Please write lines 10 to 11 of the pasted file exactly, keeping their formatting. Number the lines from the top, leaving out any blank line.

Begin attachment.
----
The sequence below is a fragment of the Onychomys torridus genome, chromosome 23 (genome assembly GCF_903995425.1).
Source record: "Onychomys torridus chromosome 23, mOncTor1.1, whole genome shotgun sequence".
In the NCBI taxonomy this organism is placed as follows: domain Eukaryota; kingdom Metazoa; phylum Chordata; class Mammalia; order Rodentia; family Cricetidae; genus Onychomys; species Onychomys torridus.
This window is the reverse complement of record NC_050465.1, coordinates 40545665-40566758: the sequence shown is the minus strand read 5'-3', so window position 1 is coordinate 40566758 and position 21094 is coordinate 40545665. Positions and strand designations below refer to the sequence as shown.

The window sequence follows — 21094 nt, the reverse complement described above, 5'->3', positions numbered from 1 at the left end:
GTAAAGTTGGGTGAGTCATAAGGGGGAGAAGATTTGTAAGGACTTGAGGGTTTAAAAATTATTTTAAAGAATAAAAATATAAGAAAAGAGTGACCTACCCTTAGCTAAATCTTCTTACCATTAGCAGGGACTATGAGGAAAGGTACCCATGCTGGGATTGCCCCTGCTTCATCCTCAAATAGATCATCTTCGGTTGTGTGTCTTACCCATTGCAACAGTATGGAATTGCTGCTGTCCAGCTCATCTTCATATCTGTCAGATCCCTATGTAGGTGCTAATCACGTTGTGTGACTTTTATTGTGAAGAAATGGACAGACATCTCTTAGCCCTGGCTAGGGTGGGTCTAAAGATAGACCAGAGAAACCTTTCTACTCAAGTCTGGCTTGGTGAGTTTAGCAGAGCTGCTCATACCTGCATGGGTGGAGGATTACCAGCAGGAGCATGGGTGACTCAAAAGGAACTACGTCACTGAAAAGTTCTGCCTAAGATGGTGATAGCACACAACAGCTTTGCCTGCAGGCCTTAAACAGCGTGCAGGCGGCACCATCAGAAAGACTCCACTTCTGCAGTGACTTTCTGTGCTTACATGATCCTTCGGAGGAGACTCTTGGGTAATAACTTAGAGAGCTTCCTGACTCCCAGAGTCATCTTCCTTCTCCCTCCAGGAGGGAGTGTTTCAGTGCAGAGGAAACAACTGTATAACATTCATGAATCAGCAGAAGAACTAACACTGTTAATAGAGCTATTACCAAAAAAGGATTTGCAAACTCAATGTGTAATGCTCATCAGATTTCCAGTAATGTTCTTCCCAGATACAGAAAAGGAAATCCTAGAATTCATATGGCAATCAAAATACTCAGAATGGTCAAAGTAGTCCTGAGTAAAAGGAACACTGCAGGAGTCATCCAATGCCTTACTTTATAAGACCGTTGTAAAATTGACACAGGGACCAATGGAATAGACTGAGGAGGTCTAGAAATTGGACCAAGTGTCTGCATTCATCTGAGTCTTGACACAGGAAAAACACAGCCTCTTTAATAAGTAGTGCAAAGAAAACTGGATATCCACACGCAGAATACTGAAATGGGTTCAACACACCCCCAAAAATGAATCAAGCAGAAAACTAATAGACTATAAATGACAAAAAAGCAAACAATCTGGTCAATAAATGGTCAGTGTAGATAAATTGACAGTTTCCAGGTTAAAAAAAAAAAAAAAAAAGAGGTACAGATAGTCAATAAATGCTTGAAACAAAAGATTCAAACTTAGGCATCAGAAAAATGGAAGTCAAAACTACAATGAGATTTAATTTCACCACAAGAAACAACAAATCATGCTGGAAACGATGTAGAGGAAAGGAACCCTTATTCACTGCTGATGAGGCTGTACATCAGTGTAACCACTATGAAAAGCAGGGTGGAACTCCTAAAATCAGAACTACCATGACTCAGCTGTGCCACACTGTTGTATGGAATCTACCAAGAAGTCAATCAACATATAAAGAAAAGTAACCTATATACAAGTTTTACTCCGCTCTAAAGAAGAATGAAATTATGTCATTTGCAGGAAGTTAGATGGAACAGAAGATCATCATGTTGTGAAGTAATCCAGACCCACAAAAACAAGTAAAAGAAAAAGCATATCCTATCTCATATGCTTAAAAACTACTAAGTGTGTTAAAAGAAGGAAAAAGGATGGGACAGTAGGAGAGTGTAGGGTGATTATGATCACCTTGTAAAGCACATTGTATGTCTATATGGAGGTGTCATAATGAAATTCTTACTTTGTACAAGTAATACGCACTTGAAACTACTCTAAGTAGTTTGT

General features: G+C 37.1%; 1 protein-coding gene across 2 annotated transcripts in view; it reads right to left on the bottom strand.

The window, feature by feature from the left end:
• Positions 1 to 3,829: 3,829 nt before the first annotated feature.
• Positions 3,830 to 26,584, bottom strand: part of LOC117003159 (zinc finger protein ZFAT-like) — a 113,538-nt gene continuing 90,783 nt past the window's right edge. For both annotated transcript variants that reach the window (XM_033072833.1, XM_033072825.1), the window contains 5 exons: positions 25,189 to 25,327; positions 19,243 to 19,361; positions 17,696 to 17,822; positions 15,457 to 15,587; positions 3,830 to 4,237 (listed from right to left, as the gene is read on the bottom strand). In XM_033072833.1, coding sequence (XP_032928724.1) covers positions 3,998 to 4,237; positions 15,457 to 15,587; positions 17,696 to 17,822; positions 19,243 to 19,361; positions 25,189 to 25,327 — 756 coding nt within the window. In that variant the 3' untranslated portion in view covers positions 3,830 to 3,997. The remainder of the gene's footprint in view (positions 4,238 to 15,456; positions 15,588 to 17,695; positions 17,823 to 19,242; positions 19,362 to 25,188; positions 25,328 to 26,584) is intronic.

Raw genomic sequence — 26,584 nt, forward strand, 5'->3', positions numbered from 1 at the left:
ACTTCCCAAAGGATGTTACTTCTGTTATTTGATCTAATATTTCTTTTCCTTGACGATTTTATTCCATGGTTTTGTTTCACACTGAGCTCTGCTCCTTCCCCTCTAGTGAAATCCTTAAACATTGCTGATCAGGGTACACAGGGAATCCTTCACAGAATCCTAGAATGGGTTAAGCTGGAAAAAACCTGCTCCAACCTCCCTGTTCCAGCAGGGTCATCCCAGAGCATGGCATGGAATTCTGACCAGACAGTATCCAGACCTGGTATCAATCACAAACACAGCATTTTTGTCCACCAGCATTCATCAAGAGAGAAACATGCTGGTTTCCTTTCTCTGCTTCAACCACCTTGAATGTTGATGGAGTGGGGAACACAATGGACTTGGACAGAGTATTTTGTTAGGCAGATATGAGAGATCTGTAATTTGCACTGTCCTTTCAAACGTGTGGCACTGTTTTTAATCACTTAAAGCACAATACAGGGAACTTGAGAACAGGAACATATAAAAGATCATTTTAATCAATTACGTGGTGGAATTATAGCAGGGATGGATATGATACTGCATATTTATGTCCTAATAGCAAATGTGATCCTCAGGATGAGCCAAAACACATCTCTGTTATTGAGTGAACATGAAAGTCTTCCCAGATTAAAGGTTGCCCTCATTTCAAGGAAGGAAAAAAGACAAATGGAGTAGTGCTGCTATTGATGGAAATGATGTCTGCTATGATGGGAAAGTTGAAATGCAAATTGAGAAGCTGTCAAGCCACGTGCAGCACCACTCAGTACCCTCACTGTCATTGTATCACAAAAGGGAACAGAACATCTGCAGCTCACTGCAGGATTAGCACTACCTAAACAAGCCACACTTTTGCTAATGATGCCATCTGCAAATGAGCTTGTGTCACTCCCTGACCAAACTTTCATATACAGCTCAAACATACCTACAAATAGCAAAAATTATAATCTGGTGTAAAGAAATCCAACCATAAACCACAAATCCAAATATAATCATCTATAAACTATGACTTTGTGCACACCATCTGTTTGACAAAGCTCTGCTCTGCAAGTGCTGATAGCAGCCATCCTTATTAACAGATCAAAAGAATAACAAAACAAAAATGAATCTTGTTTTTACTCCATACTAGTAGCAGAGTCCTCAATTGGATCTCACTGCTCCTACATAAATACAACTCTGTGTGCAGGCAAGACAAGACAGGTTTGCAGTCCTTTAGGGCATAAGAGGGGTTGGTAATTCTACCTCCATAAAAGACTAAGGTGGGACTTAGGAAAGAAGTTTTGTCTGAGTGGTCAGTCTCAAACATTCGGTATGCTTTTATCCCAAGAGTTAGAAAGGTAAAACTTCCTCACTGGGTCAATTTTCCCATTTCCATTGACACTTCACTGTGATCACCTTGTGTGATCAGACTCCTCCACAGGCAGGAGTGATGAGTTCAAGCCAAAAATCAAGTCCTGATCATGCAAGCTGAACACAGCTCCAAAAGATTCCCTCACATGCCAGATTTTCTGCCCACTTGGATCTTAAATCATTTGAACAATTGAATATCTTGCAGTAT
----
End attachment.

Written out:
• Positions 3,830 to 26,584, bottom strand: part of LOC117003159 (zinc finger protein ZFAT-like) — a 113,538-nt gene continuing 90,783 nt past the window's right edge. For both annotated transcript variants that reach the window (XM_033072833.1, XM_033072825.1), the window contains 5 exons: positions 25,189 to 25,327; positions 19,243 to 19,361; positions 17,696 to 17,822; positions 15,457 to 15,587; positions 3,830 to 4,237 (listed from right to left, as the gene is read on the bottom strand). In XM_033072833.1, coding sequence (XP_032928724.1) covers positions 3,998 to 4,237; positions 15,457 to 15,587; positions 17,696 to 17,822; positions 19,243 to 19,361; positions 25,189 to 25,327 — 756 coding nt within the window. In that variant the 3' untranslated portion in view covers positions 3,830 to 3,997. The remainder of the gene's footprint in view (positions 4,238 to 15,456; positions 15,588 to 17,695; positions 17,823 to 19,242; positions 19,362 to 25,188; positions 25,328 to 26,584) is intronic.

Raw genomic sequence — 26,584 nt, forward strand, 5'->3', positions numbered from 1 at the left: